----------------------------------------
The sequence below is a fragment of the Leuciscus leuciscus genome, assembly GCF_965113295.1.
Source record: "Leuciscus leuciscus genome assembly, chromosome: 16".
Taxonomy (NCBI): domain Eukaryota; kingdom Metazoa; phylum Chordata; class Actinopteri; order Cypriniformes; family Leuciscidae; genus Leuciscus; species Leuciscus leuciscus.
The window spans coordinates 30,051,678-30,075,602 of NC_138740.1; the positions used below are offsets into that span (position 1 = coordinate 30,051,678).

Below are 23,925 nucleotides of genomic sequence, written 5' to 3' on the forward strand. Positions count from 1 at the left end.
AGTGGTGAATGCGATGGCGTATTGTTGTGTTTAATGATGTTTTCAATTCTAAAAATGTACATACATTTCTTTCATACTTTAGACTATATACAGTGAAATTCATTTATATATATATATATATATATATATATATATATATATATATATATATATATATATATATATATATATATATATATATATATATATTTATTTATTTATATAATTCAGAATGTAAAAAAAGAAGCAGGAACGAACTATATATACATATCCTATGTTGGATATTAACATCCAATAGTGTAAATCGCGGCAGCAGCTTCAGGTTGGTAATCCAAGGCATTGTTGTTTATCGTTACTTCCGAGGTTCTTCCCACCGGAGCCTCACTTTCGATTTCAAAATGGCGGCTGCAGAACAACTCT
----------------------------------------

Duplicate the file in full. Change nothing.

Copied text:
The sequence below is a fragment of the Leuciscus leuciscus genome, assembly GCF_965113295.1.
Source record: "Leuciscus leuciscus genome assembly, chromosome: 16".
Taxonomy (NCBI): domain Eukaryota; kingdom Metazoa; phylum Chordata; class Actinopteri; order Cypriniformes; family Leuciscidae; genus Leuciscus; species Leuciscus leuciscus.
The window spans coordinates 30,051,678-30,075,602 of NC_138740.1; the positions used below are offsets into that span (position 1 = coordinate 30,051,678).

Below are 23,925 nucleotides of genomic sequence, written 5' to 3' on the forward strand. Positions count from 1 at the left end.
AGTGGTGAATGCGATGGCGTATTGTTGTGTTTAATGATGTTTTCAATTCTAAAAATGTACATACATTTCTTTCATACTTTAGACTATATACAGTGAAATTCATTTATATATATATATATATATATATATATATATATATATATATATATATATATATATATATATATATATATATATATATATATATATTTATTTATTTATATAATTCAGAATGTAAAAAAAGAAGCAGGAACGAACTATATATACATATCCTATGTTGGATATTAACATCCAATAGTGTAAATCGCGGCAGCAGCTTCAGGTTGGTAATCCAAGGCATTGTTGTTTATCGTTACTTCCGAGGTTCTTCCCACCGGAGCCTCACTTTCGATTTCAAAATGGCGGCTGCAGAACAACTCT